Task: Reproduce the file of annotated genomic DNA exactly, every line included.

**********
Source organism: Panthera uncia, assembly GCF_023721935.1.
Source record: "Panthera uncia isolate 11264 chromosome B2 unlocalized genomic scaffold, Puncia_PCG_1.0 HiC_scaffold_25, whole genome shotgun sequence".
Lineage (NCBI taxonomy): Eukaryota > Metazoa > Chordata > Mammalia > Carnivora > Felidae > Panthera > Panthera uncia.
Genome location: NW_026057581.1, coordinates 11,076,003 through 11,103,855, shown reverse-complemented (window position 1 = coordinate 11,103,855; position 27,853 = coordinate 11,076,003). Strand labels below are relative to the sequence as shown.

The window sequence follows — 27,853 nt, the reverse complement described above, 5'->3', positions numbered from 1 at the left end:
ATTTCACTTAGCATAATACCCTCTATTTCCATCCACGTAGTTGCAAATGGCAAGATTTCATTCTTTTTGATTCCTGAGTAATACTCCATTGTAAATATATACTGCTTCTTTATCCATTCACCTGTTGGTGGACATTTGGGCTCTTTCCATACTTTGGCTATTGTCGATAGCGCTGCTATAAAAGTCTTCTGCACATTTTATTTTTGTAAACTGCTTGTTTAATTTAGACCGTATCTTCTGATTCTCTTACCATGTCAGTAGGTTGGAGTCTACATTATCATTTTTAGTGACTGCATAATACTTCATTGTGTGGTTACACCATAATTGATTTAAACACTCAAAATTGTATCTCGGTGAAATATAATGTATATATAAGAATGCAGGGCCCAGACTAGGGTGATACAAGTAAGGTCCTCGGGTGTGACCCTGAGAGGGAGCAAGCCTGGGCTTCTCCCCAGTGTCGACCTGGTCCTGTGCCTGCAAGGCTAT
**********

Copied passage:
Source organism: Panthera uncia, assembly GCF_023721935.1.
Source record: "Panthera uncia isolate 11264 chromosome B2 unlocalized genomic scaffold, Puncia_PCG_1.0 HiC_scaffold_25, whole genome shotgun sequence".
Lineage (NCBI taxonomy): Eukaryota > Metazoa > Chordata > Mammalia > Carnivora > Felidae > Panthera > Panthera uncia.
Genome location: NW_026057581.1, coordinates 11,076,003 through 11,103,855, shown reverse-complemented (window position 1 = coordinate 11,103,855; position 27,853 = coordinate 11,076,003). Strand labels below are relative to the sequence as shown.

The window sequence follows — 27,853 nt, the reverse complement described above, 5'->3', positions numbered from 1 at the left end:
ATTTCACTTAGCATAATACCCTCTATTTCCATCCACGTAGTTGCAAATGGCAAGATTTCATTCTTTTTGATTCCTGAGTAATACTCCATTGTAAATATATACTGCTTCTTTATCCATTCACCTGTTGGTGGACATTTGGGCTCTTTCCATACTTTGGCTATTGTCGATAGCGCTGCTATAAAAGTCTTCTGCACATTTTATTTTTGTAAACTGCTTGTTTAATTTAGACCGTATCTTCTGATTCTCTTACCATGTCAGTAGGTTGGAGTCTACATTATCATTTTTAGTGACTGCATAATACTTCATTGTGTGGTTACACCATAATTGATTTAAACACTCAAAATTGTATCTCGGTGAAATATAATGTATATATAAGAATGCAGGGCCCAGACTAGGGTGATACAAGTAAGGTCCTCGGGTGTGACCCTGAGAGGGAGCAAGCCTGGGCTTCTCCCCAGTGTCGACCTGGTCCTGTGCCTGCAAGGCTAT